Footage of a Norwegian rail trip has proved a hit, with similar appeal to that of the moving plane map leaving passengers 'mesmerised'.
Slow TV: British Airways turns to rail journeys, knitting and bird feeding for entertainment
British Airways planes will screen a seven-hour film showing a rail journey through Norway in real time as its first foray into so-called Slow TV, a genre it says should appeal to long-haul passengers seeking relaxing viewing.
Other offerings that could be available alongside the latest computer games, Hollywood blockbusters and television cop shows include knitting, a walk in the park and bird feeding, London-based British Airways said last week.
Footage of a rail trip from Bergen to Oslo was a breakout hit in Norway, where about 1 million people or one in five of the population have viewed it, according to British Airways, which will screen the journey on hundreds of flights from next month. The marathon film has a similar appeal to that of moving plane maps watched by passengers for “endless hours”, it said.
Norway’s NRK first screened its 7 hour 16 minute film of the Bergensbanen train route from the North Sea coast through the country’s central mountain chain to Oslo in 2009.
“It fits perfectly with the wallpaper-style footage people find mesmerising,” BA on-board entertainment manager Richard D’Cruze said after securing the first airline rights to the rail film. “There’s a hypnotic, calming and entertaining quality to Slow TV that is perfect for in-flight entertainment.”
Slow TV will be available in British Airways jets equipped with Thales electronics, including its new Boeing 787 Dreamliners serving Toronto and Newark and Airbus Group NV A380 superjumbos to cities including Los Angeles and Hong Kong.
For passengers in the mood for less soporific viewing, British Airways is also screening next-day highlights from the Brazil World Cup and Wimbledon tennis championships.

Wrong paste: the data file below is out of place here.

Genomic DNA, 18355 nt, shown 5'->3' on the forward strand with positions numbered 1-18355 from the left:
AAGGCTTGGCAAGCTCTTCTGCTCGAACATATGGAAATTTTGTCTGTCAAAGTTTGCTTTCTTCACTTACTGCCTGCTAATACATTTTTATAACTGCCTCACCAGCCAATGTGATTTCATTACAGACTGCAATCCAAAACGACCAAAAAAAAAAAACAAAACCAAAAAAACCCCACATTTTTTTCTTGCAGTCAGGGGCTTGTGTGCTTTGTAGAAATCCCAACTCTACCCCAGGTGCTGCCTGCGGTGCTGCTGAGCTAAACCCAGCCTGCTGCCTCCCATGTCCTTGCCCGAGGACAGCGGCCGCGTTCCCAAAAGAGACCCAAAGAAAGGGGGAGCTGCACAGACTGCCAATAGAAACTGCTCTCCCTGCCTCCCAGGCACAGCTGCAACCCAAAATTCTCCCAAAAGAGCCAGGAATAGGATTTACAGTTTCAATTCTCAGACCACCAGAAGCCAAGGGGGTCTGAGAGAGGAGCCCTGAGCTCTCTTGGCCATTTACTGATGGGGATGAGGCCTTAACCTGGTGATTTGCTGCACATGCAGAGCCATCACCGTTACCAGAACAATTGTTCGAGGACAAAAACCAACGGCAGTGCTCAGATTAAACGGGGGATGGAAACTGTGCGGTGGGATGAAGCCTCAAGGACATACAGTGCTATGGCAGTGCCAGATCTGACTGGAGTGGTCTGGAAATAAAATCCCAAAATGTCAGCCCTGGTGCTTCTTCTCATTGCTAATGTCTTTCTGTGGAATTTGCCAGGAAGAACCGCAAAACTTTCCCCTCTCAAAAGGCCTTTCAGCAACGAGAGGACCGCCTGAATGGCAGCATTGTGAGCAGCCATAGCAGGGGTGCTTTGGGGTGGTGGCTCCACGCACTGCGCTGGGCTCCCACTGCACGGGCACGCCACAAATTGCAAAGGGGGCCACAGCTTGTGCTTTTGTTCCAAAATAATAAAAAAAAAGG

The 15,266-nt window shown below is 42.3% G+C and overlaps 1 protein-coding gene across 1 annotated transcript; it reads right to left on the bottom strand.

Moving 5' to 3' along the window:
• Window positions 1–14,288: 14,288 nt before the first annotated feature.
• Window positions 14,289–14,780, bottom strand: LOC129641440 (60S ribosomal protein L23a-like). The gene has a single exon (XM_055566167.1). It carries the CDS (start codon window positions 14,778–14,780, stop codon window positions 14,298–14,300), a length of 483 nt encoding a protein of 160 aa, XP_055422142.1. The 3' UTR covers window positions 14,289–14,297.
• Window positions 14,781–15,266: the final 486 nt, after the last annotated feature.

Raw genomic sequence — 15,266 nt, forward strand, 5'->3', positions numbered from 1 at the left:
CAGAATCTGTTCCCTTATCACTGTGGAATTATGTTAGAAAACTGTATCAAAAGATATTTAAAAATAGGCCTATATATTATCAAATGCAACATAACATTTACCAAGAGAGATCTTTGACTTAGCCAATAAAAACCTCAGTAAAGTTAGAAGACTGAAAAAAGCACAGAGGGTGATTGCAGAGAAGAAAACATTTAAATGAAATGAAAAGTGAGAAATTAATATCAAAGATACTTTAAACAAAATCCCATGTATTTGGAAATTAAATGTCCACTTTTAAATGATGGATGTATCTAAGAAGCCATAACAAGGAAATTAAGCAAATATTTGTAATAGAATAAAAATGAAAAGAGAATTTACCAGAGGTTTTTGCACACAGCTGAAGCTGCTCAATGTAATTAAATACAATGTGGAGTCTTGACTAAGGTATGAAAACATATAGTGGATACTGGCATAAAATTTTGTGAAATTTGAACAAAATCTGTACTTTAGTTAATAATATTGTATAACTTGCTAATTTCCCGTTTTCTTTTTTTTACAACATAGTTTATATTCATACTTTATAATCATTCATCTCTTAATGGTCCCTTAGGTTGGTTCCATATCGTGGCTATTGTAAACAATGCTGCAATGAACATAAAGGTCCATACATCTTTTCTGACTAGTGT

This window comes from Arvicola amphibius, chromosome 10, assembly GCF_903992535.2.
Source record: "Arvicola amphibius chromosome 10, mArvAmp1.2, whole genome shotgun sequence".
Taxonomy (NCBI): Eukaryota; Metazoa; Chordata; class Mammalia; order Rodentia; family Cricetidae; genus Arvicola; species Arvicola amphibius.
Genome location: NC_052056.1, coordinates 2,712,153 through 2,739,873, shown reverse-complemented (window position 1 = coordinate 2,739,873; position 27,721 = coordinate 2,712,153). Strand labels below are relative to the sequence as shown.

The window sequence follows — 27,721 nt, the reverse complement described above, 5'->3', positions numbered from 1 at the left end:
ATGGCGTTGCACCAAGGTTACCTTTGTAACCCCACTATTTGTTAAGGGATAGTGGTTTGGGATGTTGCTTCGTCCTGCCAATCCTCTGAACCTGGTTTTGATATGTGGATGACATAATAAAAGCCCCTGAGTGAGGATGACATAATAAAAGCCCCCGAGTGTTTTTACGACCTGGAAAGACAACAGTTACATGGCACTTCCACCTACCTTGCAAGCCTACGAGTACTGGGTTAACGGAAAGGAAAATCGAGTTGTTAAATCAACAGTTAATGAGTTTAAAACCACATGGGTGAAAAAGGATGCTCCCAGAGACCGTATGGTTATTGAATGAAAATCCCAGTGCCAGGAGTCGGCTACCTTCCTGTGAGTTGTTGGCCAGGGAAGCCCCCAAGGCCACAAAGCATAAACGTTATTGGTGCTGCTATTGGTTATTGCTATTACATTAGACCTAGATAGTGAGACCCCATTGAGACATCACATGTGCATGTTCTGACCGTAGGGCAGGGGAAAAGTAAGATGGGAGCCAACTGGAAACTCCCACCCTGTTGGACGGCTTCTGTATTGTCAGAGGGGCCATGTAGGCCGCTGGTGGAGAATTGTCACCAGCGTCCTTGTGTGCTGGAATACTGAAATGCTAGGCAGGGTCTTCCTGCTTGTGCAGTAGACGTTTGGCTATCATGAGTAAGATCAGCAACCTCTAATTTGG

Meanwhile, to keep football fans on long-haul flights happy, Etihad Airways is showing every World Cup match live through the airline’s in-flight entertainment system.
Was Norway’s seven-hour rail journey film a hit when it was first released in 2009?
Viewing figures averaged 176,000 – versus the usual 33,000 – and 1.25 million people tuned in at some point in the programme. Four cameras were used to shoot the documentary, two of them external and the others used for interviews, with archive footage inserted when the train entered one of 182 tunnels on the 100-year-old route, according to the website of NRK, the government-owned broadcaster.
Was this a one-off film project?
The programme’s success led the state broadcaster to follow up in 2011 with a live and non-stop screening of the Hurtigruten “coastal express” ship journey from Bergen to Kirkenes on Norway’s polar border with Russia, 2,000 kilometres to the north. Half the Norwegian population watched the film at some point. The broadcaster’s National Firewood Night coverage last year featured a four-hour documentary on firewood, followed by eight hours’ live footage of a burning fireplace. Recent programmes showed 18 hours of salmon swimming upstream and the knitting of a sweater.
What can we expect from the in-flight entertainment (IFE) of the future?
Thales, a key developer of on-board entertainment solutions, is creating a system that would embed gesture control and eye tracking technology into IFE systems. With the gesture control technology, passengers would no longer need remote controls to activate their screen. And eye-tracking technology will stop passengers having to press pause when an air hostess offers a drink or meal.
* with Bloomberg News
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